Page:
For the CANDU market, the UO3 is further reduced to uranium dioxide (UO2). This black powder is then pressed into cylindrical form and sintered, creating a ceramic UO2 fuel pellet, a little over a centimetre in both diameter and length. At CANDU-fuel manufacturing plants like Cameco Fuel Manufacturing Inc in Port Hope, Ontario, and General Electric Canada in Peterborough, Ontario, these pellets are inserted into metal tubes (Zircaloy) about half-a-metre in length. These tubes are then capped and welded shut, and thirty-seven of them are assembled into a standard CANDU fuel bundle, weighing approximately 20 kg.


Further Reading...


Images...

 www.nuclearfaq.ca 
Return to Main Index     Go to Top of this Section
Search this
website:

Go to CNF homepage
[Home] [NEW] [Contents] [Statistics] [Graphics] [Links] [More Info] [Editorials] [Author Info] [Feedback]
G.3     In what minerals do uranium and thorium occur?
[A. CANDU Technology] [B. The Industry] [C. Cost/Benefit] [D. Safety/Liability] [E. Waste] [F. Security/Non-Proliferation] [G. Uranium] [H. Research Reactors] [I. Other R&D] [J. Further Info]

The following table lists the major minerals that contain uranium or thorium. In most cases links to specimen photos are included. Information and photos come from the WebMineral website (incl. its French version) by David Barthelmy.

Mineral name & synonym, if any
Links to photos
Chemical formula
Molec. weight
% U
Locality found
Geological environment,
name origin, etc.
Uraninite Gummite, Braggerite
1 2
UO2 270.03 88.15 (many worldwide) Granite and syenite pegmatites. Colloform crusts in high temperature hydrothermal veins. In quartz-pebble conglomerates.
Ianthinite
 
(UO2)5(UO3)10(H2O) 304.04 78.29 Kasolo, Belgian Congo Sedimentary uranium deposits; From the Greek ianthinos, "violet."
Becquerelite
1
Ca(UO2)6O4(OH)68(H2O) 1,970.41 72.48 Kasolo, Belgian Congo Sedimentary uranium deposits; Named for French physical chemist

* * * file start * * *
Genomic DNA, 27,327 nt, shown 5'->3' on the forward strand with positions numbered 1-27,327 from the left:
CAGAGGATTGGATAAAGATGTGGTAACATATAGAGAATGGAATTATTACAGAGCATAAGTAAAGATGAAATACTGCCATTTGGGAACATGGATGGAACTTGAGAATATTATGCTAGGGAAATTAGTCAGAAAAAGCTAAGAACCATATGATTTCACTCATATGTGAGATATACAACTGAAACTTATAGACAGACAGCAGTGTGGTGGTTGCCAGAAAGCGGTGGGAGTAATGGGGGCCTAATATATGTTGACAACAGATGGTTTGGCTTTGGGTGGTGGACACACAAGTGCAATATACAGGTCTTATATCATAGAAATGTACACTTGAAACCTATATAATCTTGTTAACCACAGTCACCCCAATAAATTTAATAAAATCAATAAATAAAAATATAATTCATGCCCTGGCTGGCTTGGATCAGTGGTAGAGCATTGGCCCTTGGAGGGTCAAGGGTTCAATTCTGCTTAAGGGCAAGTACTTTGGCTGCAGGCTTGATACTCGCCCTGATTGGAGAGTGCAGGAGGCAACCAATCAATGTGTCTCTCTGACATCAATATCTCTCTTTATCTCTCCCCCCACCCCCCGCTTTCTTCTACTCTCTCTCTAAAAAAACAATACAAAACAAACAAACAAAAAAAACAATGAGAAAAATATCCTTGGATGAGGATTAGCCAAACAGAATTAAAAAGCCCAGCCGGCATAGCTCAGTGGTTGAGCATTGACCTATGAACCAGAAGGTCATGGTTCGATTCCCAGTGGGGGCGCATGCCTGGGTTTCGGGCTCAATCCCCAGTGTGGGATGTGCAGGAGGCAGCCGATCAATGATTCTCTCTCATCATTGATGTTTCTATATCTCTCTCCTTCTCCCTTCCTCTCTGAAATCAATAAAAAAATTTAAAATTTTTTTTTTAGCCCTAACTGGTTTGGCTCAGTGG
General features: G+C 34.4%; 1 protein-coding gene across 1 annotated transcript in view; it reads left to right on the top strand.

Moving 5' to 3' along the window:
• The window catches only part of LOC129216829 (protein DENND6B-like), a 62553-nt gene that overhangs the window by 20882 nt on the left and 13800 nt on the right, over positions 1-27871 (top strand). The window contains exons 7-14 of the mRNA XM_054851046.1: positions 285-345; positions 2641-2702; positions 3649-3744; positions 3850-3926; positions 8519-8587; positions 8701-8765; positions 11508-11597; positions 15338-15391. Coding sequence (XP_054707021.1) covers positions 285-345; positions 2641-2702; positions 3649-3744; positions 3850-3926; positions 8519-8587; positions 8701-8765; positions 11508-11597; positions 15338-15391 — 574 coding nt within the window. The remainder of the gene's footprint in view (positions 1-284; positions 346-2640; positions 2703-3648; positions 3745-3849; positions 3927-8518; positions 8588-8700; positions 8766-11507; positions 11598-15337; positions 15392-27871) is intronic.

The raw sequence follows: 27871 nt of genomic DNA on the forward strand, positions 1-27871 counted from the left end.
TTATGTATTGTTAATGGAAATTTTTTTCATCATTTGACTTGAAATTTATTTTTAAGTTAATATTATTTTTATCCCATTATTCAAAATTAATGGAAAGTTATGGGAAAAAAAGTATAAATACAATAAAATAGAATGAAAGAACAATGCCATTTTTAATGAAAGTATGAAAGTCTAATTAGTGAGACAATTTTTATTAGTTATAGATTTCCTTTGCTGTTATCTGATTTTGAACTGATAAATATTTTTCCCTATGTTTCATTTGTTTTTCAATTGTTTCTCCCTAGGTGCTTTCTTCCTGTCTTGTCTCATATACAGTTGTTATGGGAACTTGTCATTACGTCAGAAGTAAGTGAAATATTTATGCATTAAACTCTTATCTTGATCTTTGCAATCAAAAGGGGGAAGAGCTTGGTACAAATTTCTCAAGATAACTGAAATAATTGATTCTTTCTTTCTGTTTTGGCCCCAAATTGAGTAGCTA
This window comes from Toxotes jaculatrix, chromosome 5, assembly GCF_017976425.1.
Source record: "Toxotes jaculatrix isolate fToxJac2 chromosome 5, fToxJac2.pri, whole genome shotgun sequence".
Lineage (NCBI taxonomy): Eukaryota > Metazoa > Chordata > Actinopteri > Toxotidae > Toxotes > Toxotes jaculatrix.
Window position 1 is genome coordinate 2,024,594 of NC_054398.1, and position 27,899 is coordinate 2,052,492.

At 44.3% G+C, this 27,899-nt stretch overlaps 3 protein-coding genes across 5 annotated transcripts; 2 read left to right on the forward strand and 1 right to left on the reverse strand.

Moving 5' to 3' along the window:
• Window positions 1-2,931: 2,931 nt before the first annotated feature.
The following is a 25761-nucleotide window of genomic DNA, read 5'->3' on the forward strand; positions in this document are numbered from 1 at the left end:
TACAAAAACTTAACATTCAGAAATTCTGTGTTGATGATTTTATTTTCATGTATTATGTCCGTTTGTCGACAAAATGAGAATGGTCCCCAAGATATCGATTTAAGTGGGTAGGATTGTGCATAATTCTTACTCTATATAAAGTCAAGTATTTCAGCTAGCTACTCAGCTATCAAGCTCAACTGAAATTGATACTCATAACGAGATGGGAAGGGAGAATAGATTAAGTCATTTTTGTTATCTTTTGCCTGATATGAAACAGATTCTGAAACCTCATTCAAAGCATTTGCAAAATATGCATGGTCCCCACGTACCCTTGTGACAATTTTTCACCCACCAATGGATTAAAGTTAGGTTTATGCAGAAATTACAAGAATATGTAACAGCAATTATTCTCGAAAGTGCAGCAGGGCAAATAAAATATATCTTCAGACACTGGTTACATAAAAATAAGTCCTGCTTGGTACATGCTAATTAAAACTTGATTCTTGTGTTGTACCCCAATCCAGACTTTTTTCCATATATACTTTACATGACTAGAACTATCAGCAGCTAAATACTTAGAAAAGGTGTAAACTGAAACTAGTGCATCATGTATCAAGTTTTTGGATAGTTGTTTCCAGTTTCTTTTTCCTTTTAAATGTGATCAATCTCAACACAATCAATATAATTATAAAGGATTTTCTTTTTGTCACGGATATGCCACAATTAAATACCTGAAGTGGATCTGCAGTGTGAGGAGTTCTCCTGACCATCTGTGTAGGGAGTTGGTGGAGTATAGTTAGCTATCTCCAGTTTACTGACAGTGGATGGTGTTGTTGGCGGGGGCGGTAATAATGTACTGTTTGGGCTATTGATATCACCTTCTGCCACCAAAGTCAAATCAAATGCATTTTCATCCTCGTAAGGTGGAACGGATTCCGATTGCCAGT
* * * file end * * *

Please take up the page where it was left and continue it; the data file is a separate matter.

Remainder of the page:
Rutherfordine
1
UO2CO3 330.04 72.12 Uraguru Mountains, Tanganyika Territory, East Africa Secondary alteration product from uraninite; Named for physicist Ernest Rutherford
Jachymovite   (UO2)8(SO4)(OH)14 13(H2O) 2,728.59 69.79 Jachymov, Czech Republic Named after historical mining area
Joliotite   (UO2)(CO3)2(H2O) 366.07 65.02 Menzenschwald, Schwarzwald ("Black Forest") Germany Occurs as crusts on "limonite" and barite at uranium deposits; Named in 1976 for J. Frederic Joliot (1900-1958), French physicist, and I. Joliot-Curie
Autunite Lime Uranite
1 2 3
Ca(UO2)2 (PO4)210-12(H2O) 1,526.31 62.38 (many worldwide) Named after its locality at Autun, France.
Curite
1 2 3
Pb2U5O174(H2O) 1,948.60 61.08 Congo Named after the French physicist, P. Curie.
Chadwickite   (UO2)H(AsO3) 393.96 60.42 Wittichen in the Black Forest, Aufschluss, Germany. From granite in dump material at the Sophia mine, central Black Forest; Named after Sir James Chadwick (1891-1974), English physicist Cavendish Laboratory, University
Renardite
1
Pb(UO2)4(PO4)2(OH)47(H2O) 1,671.39 56.97 Kaslo mine, Shinkolobwe, Shaba, Zare and France (Lachaux, Puy de Dme) among others Secondary mineral, quite rare; named for Alphonse Francois Renard (1842-1903), mineralogist, University of Ghent, Belgium
Boltwoodite Nenadkevite
1 2 3 4
HK(UO2)(SiO4)1.5(H2O) 429.24 55.45 Rssing U-mine, Namibia ??
Sklodowskite Chinkolobwite
1
(H2O)2Mg(UO2)2 (SiO4)24(H2O) 858.63 55.44 Kasolo, Katanga, Congo Named after Polish-French physical chemist, Marie Curie-Sklodowska
Cuprosklodowskite Jachymovite
1 2
Cu[(UO2)(SiO2OH)]26(H2O) 861.84 55.24 Congo Named after its compostion and affinity with Sklodowskite
Sabugalite
1
HAl(UO2)4(PO4)416(H2O) 1,776.23 53.60 Sabugal in Portugal, and France (Chabannes, Haute-Vienne) Named after locality of Sabugal in Portugal
Carnotite
1 2 3 4
K2 (UO2) 2V2O83(H2O) 902.18 52.77 South-western U.S. Named after the French chemist, M. A. Carnot (1839-1920).
Tyuyamunite
1 2 3
Ca(UO2) 2V2O85-8(H2O) 918.10 51.85 Found in the Tyuya-Muyun (Tuja Mujun) hill, a northern spur of the Alai Mountains, Ferghana, in Turkestan. Named from its locality.
Francevillite
1 2 3
(Ba,Pb)(UO2) 2V2O85(H2O) 978.77 48.64 Africa Named after locality, near Franceville, Africa.
Torbernite Copper Uranite
1 2
Cu(UO2)2 (PO4)28-12(H2O) 991.71 48.00   Named after the Swedish chemist, Tornbern Bergmann (1735-1784); good specimens highly valued
Novacekite
1
Mg(UO2)2 (AsO4)212(H2O) 1,058.38 44.98 Brazil Rare mineral highly prized
Zeunerite
1
Cu(UO2)2 (AsO4)216(H2O) 1,061.59 44.84 Schneeberg ("Snow Hill"), Saxony - Germany Rare mineral; named after the German physicist, G. A. Zeuner (1828-1907).
Curienite
1
Pb(UO2)2V2O85(H2O) 1,067.21 44.61 Congo Named after the French physicist, P. Curie.
Uranophane Uranotile
1 2
Ca(UO2)2SiO3 (OH)25(H2O) 586.36 40.59 Oberpfalz, Bavaria. Alteration procduct of gummite; From uran and phanos - "to appear."
Parsonite
1
Pb2(UO2)(PO4)22(H2O) 910.40 26.15 France (Grury, Sane-et-Loire, Lachaux, Puy-de-Dme)  
Betafite Samiresite
1 2